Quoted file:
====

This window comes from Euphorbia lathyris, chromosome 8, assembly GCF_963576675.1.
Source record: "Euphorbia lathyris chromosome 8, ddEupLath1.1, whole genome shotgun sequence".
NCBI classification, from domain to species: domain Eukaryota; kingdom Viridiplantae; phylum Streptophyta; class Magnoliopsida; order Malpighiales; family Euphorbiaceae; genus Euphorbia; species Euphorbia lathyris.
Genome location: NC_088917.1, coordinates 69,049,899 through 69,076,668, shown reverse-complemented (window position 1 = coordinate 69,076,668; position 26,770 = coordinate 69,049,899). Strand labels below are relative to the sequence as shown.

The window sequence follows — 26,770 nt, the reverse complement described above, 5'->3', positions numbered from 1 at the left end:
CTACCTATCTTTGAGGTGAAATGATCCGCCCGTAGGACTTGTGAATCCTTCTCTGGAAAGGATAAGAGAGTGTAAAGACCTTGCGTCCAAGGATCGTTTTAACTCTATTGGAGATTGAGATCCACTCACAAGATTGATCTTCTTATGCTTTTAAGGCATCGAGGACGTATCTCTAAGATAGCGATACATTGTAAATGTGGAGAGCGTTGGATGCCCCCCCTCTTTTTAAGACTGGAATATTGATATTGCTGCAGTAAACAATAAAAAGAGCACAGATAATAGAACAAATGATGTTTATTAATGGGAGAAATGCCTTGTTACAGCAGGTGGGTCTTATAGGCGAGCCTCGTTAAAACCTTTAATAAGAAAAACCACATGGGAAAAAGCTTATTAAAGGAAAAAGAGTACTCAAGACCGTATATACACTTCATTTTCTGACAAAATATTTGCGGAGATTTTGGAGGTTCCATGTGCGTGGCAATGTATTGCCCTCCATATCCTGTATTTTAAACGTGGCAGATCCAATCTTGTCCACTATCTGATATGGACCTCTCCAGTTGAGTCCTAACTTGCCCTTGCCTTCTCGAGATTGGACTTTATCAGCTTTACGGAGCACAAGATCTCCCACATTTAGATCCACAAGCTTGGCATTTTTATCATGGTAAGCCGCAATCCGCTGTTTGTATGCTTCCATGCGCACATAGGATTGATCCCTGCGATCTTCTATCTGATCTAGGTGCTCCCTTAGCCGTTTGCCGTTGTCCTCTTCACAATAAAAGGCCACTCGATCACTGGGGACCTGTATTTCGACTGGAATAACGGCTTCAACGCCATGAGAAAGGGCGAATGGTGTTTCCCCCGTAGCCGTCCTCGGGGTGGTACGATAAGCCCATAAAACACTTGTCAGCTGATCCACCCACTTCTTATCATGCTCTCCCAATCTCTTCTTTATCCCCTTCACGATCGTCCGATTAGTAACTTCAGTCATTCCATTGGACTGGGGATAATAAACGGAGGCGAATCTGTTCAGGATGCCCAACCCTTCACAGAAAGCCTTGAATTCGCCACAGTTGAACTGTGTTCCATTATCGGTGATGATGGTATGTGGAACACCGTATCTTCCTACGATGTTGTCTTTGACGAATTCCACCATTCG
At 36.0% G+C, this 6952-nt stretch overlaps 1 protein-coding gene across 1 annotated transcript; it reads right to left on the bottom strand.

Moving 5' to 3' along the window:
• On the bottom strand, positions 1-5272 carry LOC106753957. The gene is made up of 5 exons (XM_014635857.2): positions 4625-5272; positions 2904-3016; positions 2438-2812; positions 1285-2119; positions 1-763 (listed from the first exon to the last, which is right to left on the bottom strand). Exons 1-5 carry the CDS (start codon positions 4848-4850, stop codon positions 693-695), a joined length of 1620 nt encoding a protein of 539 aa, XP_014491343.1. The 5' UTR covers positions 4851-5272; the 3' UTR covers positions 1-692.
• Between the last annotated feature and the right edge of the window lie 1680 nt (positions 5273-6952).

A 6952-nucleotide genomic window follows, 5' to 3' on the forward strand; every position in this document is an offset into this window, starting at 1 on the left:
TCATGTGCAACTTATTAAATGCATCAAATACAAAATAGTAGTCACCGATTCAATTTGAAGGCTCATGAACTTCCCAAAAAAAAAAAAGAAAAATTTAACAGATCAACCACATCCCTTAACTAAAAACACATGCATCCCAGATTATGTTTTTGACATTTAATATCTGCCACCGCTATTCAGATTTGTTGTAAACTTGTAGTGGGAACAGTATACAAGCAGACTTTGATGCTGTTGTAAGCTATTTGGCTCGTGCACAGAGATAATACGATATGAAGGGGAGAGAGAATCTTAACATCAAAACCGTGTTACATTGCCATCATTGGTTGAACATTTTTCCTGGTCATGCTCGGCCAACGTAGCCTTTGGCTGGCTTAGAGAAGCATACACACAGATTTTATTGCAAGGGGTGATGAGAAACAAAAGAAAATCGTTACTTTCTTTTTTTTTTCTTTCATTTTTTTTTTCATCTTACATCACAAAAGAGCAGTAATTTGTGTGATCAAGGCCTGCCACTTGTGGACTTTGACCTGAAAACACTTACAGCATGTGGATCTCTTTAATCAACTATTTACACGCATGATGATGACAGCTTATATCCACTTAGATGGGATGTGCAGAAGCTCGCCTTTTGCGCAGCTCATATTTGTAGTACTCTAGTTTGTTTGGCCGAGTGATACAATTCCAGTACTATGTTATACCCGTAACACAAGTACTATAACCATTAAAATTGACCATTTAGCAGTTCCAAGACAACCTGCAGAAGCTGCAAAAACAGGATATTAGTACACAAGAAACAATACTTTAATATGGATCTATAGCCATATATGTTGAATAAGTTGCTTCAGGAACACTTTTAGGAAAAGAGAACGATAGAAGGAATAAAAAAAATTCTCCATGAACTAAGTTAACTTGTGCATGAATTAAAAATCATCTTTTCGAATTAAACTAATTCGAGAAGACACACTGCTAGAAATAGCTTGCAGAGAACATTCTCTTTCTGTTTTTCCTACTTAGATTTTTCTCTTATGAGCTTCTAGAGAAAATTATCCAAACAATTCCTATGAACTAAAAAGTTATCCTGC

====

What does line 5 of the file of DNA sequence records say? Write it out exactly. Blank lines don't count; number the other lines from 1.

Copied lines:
The window sequence follows — 26,770 nt, the reverse complement described above, 5'->3', positions numbered from 1 at the left end: